John Paul, who died Saturday at 84, made his wish known "to be buried in the ground," said Marini, a longtime aide as papal master of ceremonies.

Marini said John Paul would be buried with a white silk veil on his face, his body clad in liturgical vestments and the white miter. Keeping with tradition, his remains will be placed inside three coffins wood, zinc and wood a design meant to slow down the decomposition process.

A small bag of commemorative medals issued over the course of his 26-year pontificate, as well as a sealed document featuring a brief description in Latin of John Paul's life, will be buried with him, Marini said.

He said Polish wishes will go unfulfilled that soil from the pope's native country would be placed in the coffin.

In other developments, John Paul's personal physician was quoted as telling La Repubblica newspaper that John Paul "passed away slowly, with pain and suffering which he endured with great human dignity."

"The Holy Father could not utter a single word before passing away," Dr. Renato Buzzonetti was quoted as saying. "Just as happened in the last days he could not speak, he was forced to silence."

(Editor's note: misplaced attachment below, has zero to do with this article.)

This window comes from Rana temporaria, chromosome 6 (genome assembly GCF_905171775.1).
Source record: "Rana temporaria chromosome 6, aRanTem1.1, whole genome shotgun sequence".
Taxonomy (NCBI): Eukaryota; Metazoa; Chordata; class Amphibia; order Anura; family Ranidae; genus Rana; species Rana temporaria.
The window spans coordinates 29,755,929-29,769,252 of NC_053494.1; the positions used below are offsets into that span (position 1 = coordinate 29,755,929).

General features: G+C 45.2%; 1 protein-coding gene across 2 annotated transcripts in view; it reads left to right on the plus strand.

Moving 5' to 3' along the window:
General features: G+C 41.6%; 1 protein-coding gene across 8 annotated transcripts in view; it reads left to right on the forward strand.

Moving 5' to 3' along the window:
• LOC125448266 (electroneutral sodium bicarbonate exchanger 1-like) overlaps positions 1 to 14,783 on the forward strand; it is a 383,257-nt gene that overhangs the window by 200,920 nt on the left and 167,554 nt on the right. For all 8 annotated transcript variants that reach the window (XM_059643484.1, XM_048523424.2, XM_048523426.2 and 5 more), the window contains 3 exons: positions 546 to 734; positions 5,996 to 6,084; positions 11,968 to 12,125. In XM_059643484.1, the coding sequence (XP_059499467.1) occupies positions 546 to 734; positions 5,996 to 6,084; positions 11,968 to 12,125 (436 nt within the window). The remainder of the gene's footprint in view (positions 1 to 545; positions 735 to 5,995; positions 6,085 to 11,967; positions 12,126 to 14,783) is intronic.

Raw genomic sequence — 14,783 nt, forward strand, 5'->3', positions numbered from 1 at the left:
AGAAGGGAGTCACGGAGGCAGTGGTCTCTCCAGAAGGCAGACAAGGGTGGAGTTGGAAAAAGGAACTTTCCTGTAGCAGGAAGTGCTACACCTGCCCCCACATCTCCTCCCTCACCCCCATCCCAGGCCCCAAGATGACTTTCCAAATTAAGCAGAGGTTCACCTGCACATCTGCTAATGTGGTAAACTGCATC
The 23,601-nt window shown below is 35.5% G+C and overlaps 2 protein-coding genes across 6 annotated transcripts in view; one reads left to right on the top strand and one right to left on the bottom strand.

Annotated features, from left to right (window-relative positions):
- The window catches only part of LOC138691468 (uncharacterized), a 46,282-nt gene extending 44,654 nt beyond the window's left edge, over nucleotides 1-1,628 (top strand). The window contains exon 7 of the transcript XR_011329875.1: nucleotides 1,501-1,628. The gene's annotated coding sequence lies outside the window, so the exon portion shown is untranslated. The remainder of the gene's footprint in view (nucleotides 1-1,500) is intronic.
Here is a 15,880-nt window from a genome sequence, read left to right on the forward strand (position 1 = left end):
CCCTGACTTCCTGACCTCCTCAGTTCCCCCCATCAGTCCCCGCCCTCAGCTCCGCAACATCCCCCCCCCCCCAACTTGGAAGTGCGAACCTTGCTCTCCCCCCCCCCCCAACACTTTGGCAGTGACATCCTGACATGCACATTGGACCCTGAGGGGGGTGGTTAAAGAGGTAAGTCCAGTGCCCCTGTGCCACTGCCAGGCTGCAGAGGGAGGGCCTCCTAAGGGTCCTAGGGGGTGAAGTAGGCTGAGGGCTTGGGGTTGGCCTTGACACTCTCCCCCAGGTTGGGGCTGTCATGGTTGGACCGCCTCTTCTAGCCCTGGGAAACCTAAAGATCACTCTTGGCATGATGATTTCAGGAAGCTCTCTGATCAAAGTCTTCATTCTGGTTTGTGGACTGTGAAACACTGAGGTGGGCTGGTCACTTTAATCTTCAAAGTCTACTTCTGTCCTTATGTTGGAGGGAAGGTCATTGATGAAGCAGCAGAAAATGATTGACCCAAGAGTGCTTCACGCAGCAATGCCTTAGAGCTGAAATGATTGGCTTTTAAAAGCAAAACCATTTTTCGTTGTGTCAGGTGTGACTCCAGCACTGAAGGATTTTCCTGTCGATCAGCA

As the cardinals met, buses unloaded huge groups of students, pilgrims and clergy who joined the long line along the wide avenue leading to St. Peter's Square and through the streets of the neighborhood that surrounds the Vatican.

Philadelphia Cardinal Justin Rigali, who spent years working at the Vatican and was in St. Peter's Square for three other papal funerals, called the outpouring for John Paul the most dramatic he has witnessed.

"This is the fourth funeral for a pope that I personally participated in. I think this exceeds everything," he said. "This is the most extraordinary thing that ever happened."

Copyright 2005 The Associated Press. All rights reserved. This material may not be published, broadcast, rewritten, or redistributed.